On our final morning in Hong Kong, we got up early and headed to Kowloon Park in search of Tai Chi-ers and others demonstrating the combination of self-discipline and art.
As we walked the pathways past ponds and between lush areas of green, we were privy to moments of meditation and careful instruction. Beneath a tree, a cluster of people sat cross-legged on towels, their hands hovering and their eyes closed in meditation. One woman looked to her instructor for guidance, mimicking his posture and deep breathing. Further along our stroll we came across a simple gazebo placed out over a pond, inside of which another woman took Tai Chi lessons, the movements carefully controlled, yet elegant.
Everywhere we looked there were groups of women doing dance moves in unison and laughing, and people of all ages engaged in meditative poses. The air was calm and pleasant as we wandered among people enjoying the beautiful day and outside air.
Following the sound of music, we wound around to find a group of people laughing and talking while they played instruments and sang together. It didn't look to be anything official, just a casual coming together of friends in a park. We watched from the other side of a turtle pond for a while, and then I decided to approach for pictures.
I approached the group and waited to catch the eye of one of the women who'd been singing along to the music. Not wanting to assume anyone spoke English, I lifted my camera, then my eyebrows, and gestured to the group before me. The woman kind of laughed, then presumably told the rest I wanted to take their picture, and commenced leading the group in a boisterous song, clapping and smiling brightly at me. (In the picture above, she's the woman wearing the black shirt and blue pants, smiling at the camera.) Their instruments were varied and unfamiliar to me, which made it even better to watch. The sounds melded together in a flowing and flipping kind of song, and I was happy they let allowed me and my camera to be a part of their gathering for a few minutes.
Also, you gotta love the Phat Farm T-shirt :)
From there, we went in search of the famed Kung Fu Corner of the Sculpture Walk section of the Park. During certain times of the week there are wild demonstrations of traditional Chinese dances in this part of the Park, but we were just hoping for some more opportunities to watch people engaged in group Tai Chi classes. What we found when we got there was more than we'd expected, as different groups of people moved in unison around a courtyard lined with artistic sculptures.
One of my favorite spots was populated by one man practicing graceful sword movements, while a small group of women practiced Tai Chi moves nearby.
The coexistence of modern art and ancient practices in Kowloon Park was an inspiring thing to witness. We watched for a long while, moving about the open courtyard to spend some time in audience of each group.
At one point, an elderly man approached us and began talking to Chris, asking if this was our first visit to Hong Kong. Since it was, the man declared that this was to be our Hong Kong Honeymoon :) The man was so friendly and welcoming to us, and seemed genuinely glad to see visitors in his beloved city. It was nice. Since he'd mostly directed his attention toward Chris, I felt weird to ask to take his photo - so I wanted until he left to sneak one.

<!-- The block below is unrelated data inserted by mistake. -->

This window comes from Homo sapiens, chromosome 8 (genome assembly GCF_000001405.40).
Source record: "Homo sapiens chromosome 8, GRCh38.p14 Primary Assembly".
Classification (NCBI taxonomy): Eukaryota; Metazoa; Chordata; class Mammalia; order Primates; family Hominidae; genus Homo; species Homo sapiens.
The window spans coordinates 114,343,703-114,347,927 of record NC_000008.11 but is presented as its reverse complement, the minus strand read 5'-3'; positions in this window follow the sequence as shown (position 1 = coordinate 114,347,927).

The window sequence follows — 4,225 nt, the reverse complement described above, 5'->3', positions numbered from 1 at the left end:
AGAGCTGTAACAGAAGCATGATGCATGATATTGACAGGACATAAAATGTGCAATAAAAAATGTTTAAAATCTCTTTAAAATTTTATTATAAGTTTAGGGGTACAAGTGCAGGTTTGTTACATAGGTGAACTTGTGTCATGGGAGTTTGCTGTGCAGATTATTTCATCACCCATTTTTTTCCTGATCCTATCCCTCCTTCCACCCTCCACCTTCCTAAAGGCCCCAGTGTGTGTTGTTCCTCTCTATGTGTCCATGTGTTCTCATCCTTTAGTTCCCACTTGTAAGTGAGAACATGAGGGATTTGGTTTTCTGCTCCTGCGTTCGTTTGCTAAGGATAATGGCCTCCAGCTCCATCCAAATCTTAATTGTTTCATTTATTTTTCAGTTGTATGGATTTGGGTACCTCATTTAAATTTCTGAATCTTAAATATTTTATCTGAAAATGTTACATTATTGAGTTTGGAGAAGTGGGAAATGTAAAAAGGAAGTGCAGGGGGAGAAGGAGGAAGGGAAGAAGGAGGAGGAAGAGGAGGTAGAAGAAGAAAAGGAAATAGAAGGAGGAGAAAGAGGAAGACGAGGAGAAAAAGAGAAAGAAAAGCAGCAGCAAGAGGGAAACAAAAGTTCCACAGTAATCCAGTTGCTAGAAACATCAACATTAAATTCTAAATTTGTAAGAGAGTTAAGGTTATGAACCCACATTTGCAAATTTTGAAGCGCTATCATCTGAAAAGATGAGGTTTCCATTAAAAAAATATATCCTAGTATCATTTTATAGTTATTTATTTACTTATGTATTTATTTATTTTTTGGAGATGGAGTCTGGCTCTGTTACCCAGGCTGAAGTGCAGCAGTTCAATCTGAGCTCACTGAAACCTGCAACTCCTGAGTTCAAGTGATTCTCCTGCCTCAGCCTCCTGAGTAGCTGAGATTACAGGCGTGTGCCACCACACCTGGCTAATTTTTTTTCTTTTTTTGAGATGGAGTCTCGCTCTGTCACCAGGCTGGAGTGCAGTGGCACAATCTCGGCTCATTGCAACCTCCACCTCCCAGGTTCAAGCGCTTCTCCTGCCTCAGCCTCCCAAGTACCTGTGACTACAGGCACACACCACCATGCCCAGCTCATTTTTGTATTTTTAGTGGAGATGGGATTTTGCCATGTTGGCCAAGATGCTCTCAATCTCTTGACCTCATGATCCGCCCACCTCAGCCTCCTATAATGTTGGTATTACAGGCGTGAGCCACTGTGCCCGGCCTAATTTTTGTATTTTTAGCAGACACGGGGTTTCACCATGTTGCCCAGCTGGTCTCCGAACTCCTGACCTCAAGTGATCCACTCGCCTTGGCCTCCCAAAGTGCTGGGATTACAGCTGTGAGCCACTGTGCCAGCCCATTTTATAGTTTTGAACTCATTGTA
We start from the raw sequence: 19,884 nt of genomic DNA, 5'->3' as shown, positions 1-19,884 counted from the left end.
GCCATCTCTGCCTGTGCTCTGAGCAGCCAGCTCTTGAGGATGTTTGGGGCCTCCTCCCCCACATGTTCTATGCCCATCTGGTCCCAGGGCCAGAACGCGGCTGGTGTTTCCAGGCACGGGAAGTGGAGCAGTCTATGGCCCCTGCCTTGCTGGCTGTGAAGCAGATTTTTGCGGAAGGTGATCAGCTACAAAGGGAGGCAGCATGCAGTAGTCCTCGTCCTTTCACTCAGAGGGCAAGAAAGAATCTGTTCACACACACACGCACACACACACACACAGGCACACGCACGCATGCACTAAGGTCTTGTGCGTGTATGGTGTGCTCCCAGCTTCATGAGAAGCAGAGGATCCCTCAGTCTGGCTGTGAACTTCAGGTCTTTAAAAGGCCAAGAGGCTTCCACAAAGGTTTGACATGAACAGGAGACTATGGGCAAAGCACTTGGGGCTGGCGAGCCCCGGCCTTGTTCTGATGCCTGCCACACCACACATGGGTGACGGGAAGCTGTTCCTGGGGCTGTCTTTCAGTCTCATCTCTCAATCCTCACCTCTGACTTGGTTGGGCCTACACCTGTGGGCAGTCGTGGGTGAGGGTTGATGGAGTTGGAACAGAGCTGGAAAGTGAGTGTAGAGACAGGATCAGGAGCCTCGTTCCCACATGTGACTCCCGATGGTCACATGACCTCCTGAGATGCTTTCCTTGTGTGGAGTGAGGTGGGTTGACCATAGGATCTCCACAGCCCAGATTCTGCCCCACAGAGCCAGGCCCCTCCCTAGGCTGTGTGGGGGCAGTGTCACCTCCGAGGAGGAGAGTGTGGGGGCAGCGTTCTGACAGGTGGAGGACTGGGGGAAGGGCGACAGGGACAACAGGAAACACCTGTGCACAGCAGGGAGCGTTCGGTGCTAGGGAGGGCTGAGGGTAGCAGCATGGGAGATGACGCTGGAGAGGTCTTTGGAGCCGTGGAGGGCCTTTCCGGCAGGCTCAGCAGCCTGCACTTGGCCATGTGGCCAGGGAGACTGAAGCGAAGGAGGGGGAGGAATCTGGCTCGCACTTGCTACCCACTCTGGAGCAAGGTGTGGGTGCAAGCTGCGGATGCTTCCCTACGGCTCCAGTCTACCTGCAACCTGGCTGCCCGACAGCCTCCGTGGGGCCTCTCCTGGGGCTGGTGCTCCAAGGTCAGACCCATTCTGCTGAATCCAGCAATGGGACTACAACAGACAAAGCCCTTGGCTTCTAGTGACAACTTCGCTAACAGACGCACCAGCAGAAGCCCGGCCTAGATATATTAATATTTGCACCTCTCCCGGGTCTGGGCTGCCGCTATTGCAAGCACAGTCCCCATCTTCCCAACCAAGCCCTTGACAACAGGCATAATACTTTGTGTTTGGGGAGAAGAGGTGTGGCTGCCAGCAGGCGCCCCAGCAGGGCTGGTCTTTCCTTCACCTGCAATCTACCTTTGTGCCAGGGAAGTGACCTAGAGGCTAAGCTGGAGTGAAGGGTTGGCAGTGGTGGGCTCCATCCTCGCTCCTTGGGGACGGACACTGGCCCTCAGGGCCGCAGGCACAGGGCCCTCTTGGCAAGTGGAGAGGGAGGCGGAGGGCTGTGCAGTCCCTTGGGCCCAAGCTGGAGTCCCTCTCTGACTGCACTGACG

After the Park, we hopped a train back over to Hong Kong Island to walk the promenade along Victoria Harbour and see the Hong Kong version of the Hollywood Walk of Fame, the Avenue of Stars. The part of the afternoon I most looked forward to was having High Tea at the Peninsula Hotel, a very posh hotel many people recommended we not miss.
Tea was served in the front lobby of the hotel, but its lobby looked like that of a palace, complete with a string quartet playing in one of the upper balconies. The staff was friendly, despite our casual dress, and an afternoon tea ended up being our last meal in Hong Kong - an excellent note on which to end.
The tea was fabulous, and surprisingly reasonably priced. We ate fresh scones, cucumber sandwiches, and bits of cake, among other tasty treats on a three-tier platter.
Back down on the Avenue of Stars, there was an art exhibit of interesting photos. As it was the end of the trip, I was running out of memory on the camera, so opted to take a picture of my favorite. The artist's photographs were unaltered, but taken in ways that challenged the viewer's eye. I wish I would have taken more pictures of his!
Every night at 8pm in Hong Kong there is a collaborative light show where different buildings participate to create a beautiful laser show across the harbor. It began with this gorgeous, traditional boat passing across the water.
A statue of Bruce Lee on the Avenue of Stars
Goodnight, Hong Kong. It's been swell.
In the morning, we would be catching a pre-dawn taxi to the airport to fly the final twelve hours back home to Germany, thus completing the circle that took us around the world.
From the adventurous and wild landscapes of New Zealand to the peaceful gardens nestled into this bustling and crowded city, experiences from this trip will remain fresh in our minds for a long time to come. I never imagined I'd actually circle the globe in one trip, but that just goes to show how amazing life can be. It's things like this that only make me look forward to what else life has in store.